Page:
FROM the cult-like following gained by shows such as Netflix’s “Making a Murder” to “The Trials of Gabriel Fernandez,” Americans are at the very least interested in the concept of justice. That is to say, a majority of citizens when properly educated on a crime find value in holding responsible those who commit heinous acts.
This commitment to justice shown by our citizenry is why I am writing about Megan Jimenez of Merrimack and her unsolved homicide in an attempt to heighten awareness for a murdered child and to invite Granite Staters to seek out justice for a little girl.
On June 15, 1989, police in Merrimack responded to a call about 5:30 a.m. from Karen Jimenez, Megan Jimenez’s mother. The responding officer found 2½-year-old Megan unresponsive and not breathing at 15 Sharon Ave. in Merrimack. She was declared dead at the hospital later the same day. An autopsy determined Megan’s death to be a homicide resulting from long-term pattern of physical abuse. No suspects were ever identified or charged.
Homicide is the third leading cause of death for children between 1 and 4 years old in the United States, according to the Centers for Disease Control. A 2010 report on homicide trends in the United States from 1976 to 2005 by the Bureau of Justice Statistics (BJS) concludes that “a parent is the perpetrator in most homicides of children under the age of 5.”
Furthermore, investigators “are more likely to identify a suspect if the victim is a child” in part because children almost always knew their killer. In fact, the BJS states that more than 80% of murdered 2-year-old children from 1976 to 2005 knew the perpetrator. The report goes on to say police charged or identified a suspect in 90.8% of homicide cases involving a 2-year-old victim, the highest clearance rate for any age group included in the study.
New Hampshire successfully convicted Katlyn Marin for the 2014 murder in Nashua of her 3-year-old daughter, Brielle Gage, and in doing so demonstrated the state’s ability to prosecute a case with strong similarities to Megan’s case.
Two main factors, however, potentially keep Megan’s case cold. First, did the Merrimack Police Department take an “open approach” when the responding officer arrived at the scene. The Office of Juvenile Justice and Delinquency Prevention (OJJDP) guide for investigating child fatalities states the importance of approaching the investigation of child fatalities “. . . with the hypothesis that the child may have been a victim of maltreatment.” If the responding officer did not adopt this approach, critical time to secure the scene, gather physical evidence, and to interview witnesses may have been lost.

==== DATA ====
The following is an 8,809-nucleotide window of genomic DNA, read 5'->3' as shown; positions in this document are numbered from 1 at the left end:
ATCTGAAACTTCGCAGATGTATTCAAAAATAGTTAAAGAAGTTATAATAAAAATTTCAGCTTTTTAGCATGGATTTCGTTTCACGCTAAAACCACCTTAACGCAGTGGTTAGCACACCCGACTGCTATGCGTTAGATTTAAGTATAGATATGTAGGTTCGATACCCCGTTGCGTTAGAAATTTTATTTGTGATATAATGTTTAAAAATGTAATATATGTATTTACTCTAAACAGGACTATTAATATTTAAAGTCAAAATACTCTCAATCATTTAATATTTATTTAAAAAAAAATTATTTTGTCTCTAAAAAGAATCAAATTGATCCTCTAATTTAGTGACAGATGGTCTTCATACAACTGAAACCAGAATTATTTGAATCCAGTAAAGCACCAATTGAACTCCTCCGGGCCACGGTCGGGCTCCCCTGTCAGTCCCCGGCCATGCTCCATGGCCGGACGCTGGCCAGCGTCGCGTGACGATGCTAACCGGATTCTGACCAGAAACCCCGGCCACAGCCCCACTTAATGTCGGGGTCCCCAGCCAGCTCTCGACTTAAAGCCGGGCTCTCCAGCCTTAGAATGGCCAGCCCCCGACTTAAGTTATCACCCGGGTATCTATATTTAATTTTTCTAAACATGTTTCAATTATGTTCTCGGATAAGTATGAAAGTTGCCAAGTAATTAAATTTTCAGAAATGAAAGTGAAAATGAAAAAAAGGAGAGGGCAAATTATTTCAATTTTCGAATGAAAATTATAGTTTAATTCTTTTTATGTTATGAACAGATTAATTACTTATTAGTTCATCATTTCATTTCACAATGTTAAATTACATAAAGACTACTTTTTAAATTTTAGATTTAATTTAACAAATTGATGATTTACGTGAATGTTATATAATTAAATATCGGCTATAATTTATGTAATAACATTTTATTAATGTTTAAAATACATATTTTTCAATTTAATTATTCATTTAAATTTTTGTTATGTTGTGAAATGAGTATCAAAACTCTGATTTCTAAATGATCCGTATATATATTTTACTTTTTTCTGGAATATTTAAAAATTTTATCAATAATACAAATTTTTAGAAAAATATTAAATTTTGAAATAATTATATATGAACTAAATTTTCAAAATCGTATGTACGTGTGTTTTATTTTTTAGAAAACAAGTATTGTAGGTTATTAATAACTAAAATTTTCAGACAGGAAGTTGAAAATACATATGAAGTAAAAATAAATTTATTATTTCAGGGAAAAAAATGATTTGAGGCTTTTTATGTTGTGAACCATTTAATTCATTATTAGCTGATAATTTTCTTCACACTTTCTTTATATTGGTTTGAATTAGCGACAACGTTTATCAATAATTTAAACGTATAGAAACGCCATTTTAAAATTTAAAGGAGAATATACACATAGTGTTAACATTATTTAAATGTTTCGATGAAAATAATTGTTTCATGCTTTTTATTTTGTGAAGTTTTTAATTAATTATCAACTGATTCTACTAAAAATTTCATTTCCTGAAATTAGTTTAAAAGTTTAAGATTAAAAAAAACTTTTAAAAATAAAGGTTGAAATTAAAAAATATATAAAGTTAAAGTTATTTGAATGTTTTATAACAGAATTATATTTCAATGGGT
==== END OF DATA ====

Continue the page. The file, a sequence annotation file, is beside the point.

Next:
Second, the lack of direct and circumstantial evidence or witness testimony could make it challenging to charge Megan’s murderer. Katlyn Marin’s trial relied heavily on testimony from Brielle’s father against Marin. Investigators do not commonly find an eye witness to the actual event that caused the fatal injuries to a child.
Even after considering these factors, we still nonetheless do not know why investigative efforts into identifying who killed Megan have stalled. That does not mean citizens of New Hampshire cannot help solve Megan’s case in 2020. But, it takes a platform such as the New Hampshire Union Leader to give this cause a voice. We all should be outraged by the idea that a child can be murdered in New Hampshire without a Netflix documentary to provoke such a sentiment.
A sense of reverence and respect for justice does exist in each of us. We just need to come together, get a little curious — as well as a little angry — about what happened to Megan to give her case the breakthrough she deserves.